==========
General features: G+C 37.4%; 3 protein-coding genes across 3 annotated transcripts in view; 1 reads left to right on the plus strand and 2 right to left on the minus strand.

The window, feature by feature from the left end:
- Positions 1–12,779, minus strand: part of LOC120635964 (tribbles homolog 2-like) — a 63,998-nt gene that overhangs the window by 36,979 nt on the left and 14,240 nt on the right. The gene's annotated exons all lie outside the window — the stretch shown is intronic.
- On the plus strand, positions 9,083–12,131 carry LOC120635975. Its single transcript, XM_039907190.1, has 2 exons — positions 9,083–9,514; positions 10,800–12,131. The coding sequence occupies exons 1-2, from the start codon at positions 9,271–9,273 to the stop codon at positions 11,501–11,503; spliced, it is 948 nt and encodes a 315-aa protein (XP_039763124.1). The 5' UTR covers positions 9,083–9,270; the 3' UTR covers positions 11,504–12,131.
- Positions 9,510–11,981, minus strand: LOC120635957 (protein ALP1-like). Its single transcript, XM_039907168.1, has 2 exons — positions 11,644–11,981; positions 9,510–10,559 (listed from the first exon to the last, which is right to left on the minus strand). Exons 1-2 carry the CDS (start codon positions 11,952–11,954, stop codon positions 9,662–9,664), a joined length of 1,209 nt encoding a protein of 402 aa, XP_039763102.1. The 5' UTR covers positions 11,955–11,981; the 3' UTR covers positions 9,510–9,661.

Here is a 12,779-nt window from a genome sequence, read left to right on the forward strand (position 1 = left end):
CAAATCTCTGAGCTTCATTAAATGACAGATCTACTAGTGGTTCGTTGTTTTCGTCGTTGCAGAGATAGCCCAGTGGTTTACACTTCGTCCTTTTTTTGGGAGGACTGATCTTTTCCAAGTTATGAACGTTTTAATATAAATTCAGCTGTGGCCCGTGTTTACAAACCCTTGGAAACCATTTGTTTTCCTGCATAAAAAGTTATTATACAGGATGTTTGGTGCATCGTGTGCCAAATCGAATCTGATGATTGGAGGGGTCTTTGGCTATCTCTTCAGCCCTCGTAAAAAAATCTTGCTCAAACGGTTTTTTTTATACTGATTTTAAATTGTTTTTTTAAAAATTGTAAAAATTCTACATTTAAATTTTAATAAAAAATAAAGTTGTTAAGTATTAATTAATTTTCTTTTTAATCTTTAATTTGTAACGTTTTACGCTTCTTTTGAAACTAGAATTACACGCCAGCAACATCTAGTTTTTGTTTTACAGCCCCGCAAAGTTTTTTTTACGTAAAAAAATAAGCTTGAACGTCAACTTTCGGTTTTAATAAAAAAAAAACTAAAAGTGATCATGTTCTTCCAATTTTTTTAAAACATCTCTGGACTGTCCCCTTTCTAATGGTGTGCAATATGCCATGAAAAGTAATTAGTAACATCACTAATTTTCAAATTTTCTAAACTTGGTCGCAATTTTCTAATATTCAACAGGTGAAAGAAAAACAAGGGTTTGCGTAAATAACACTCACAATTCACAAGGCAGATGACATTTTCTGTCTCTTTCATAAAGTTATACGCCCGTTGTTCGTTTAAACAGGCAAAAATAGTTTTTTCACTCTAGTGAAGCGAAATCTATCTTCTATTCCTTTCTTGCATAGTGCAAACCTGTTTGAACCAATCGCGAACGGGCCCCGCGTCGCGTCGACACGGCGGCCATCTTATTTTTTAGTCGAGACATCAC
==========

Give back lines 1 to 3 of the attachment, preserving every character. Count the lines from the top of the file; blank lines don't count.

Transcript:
General features: G+C 37.4%; 3 protein-coding genes across 3 annotated transcripts in view; 1 reads left to right on the plus strand and 2 right to left on the minus strand.

The window, feature by feature from the left end:
- Positions 1–12,779, minus strand: part of LOC120635964 (tribbles homolog 2-like) — a 63,998-nt gene that overhangs the window by 36,979 nt on the left and 14,240 nt on the right. The gene's annotated exons all lie outside the window — the stretch shown is intronic.